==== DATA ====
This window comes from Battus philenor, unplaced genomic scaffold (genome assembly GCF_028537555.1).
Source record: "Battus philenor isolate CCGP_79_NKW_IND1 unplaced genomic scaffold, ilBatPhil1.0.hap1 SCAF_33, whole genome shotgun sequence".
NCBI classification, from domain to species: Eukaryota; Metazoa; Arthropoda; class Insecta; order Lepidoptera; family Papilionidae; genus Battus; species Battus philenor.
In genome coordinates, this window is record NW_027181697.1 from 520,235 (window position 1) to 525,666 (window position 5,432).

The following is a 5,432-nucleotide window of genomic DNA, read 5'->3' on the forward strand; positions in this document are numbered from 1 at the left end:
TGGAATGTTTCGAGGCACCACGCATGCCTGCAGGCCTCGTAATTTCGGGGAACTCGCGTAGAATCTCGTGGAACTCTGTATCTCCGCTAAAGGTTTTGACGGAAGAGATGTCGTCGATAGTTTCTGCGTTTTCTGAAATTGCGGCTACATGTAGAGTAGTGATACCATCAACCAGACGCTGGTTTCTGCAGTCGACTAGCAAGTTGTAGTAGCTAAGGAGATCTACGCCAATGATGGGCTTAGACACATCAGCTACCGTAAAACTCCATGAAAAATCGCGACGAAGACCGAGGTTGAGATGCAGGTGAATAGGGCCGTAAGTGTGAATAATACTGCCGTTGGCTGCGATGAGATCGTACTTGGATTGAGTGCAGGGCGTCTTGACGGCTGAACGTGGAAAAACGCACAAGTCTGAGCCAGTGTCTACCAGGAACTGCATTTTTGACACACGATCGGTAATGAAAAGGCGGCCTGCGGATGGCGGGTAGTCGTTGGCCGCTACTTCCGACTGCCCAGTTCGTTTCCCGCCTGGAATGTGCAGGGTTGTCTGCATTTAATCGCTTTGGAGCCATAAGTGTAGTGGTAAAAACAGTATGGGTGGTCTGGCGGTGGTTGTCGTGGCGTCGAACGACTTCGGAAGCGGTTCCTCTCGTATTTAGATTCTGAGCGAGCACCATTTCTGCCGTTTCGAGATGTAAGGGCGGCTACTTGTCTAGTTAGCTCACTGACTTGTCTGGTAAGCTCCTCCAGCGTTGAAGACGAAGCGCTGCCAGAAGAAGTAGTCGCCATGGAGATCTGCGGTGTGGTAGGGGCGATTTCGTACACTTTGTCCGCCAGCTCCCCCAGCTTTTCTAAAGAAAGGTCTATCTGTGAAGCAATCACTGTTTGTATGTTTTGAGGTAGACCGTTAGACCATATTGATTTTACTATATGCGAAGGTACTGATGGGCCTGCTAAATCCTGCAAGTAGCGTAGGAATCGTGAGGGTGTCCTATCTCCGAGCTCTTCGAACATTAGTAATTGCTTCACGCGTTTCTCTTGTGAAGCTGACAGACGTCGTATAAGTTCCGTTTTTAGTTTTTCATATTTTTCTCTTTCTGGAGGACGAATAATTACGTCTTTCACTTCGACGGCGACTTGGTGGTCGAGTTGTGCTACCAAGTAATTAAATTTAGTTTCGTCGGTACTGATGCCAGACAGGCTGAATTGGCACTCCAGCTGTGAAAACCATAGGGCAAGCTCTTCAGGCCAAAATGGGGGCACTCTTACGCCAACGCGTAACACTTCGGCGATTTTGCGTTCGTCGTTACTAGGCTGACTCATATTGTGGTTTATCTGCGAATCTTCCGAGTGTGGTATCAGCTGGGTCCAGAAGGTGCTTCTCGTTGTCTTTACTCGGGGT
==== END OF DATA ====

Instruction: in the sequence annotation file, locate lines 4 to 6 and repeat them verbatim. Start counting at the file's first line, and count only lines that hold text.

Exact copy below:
In genome coordinates, this window is record NW_027181697.1 from 520,235 (window position 1) to 525,666 (window position 5,432).

The following is a 5,432-nucleotide window of genomic DNA, read 5'->3' on the forward strand; positions in this document are numbered from 1 at the left end:
TGGAATGTTTCGAGGCACCACGCATGCCTGCAGGCCTCGTAATTTCGGGGAACTCGCGTAGAATCTCGTGGAACTCTGTATCTCCGCTAAAGGTTTTGACGGAAGAGATGTCGTCGATAGTTTCTGCGTTTTCTGAAATTGCGGCTACATGTAGAGTAGTGATACCATCAACCAGACGCTGGTTTCTGCAGTCGACTAGCAAGTTGTAGTAGCTAAGGAGATCTACGCCAATGATGGGCTTAGACACATCAGCTACCGTAAAACTCCATGAAAAATCGCGACGAAGACCGAGGTTGAGATGCAGGTGAATAGGGCCGTAAGTGTGAATAATACTGCCGTTGGCTGCGATGAGATCGTACTTGGATTGAGTGCAGGGCGTCTTGACGGCTGAACGTGGAAAAACGCACAAGTCTGAGCCAGTGTCTACCAGGAACTGCATTTTTGACACACGATCGGTAATGAAAAGGCGGCCTGCGGATGGCGGGTAGTCGTTGGCCGCTACTTCCGACTGCCCAGTTCGTTTCCCGCCTGGAATGTGCAGGGTTGTCTGCATTTAATCGCTTTGGAGCCATAAGTGTAGTGGTAAAAACAGTATGGGTGGTCTGGCGGTGGTTGTCGTGGCGTCGAACGACTTCGGAAGCGGTTCCTCTCGTATTTAGATTCTGAGCGAGCACCATTTCTGCCGTTTCGAGATGTAAGGGCGGCTACTTGTCTAGTTAGCTCACTGACTTGTCTGGTAAGCTCCTCCAGCGTTGAAGACGAAGCGCTGCCAGAAGAAGTAGTCGCCATGGAGATCTGCGGTGTGGTAGGGGCGATTTCGTACACTTTGTCCGCCAGCTCCCCCAGCTTTTCTAAAGAAAGGTCTATCTGTGAAGCAATCACTGTTTGTATGTTTTGAGGTAGACCGTTAGACCATATTGATTTTACTATATGCGAAGGTACTGATGGGCCTGCTAAATCCTGCAAGTAGCGTAGGAATCGTGAGGGTGTCCTATCTCCGAGCTCTTCGAACATTAGTAATTGCTTCACGCGTTTCTCTTGTGAAGCTGACAGACGTCGTATAAGTTCCGTTTTTAGTTTTTCATATTTTTCTCTTTCTGGAGGACGAATAATTACGTCTTTCACTTCGACGGCGACTTGGTGGTCGAGTTGTGCTACCAAGTAATTAAATTTAGTTTCGTCGGTACTGATGCCAGACAGGCTGAATTGGCACTCCAGCTGTGAAAACCATAGGGCAAGCTCTTCAGGCCAAAATGGGGGCACTCTTACGCCAACGCGTAACACTTCGGCGATTTTGCGTTCGTCGTTACTAGGCTGACTCATATTGTGGTTTATCTGCGAATCTTCCGAGTGTGGTATCAGCTGGGTCCAGAAGGTGCTTCTCGTTGTCTTTACTCGGGGT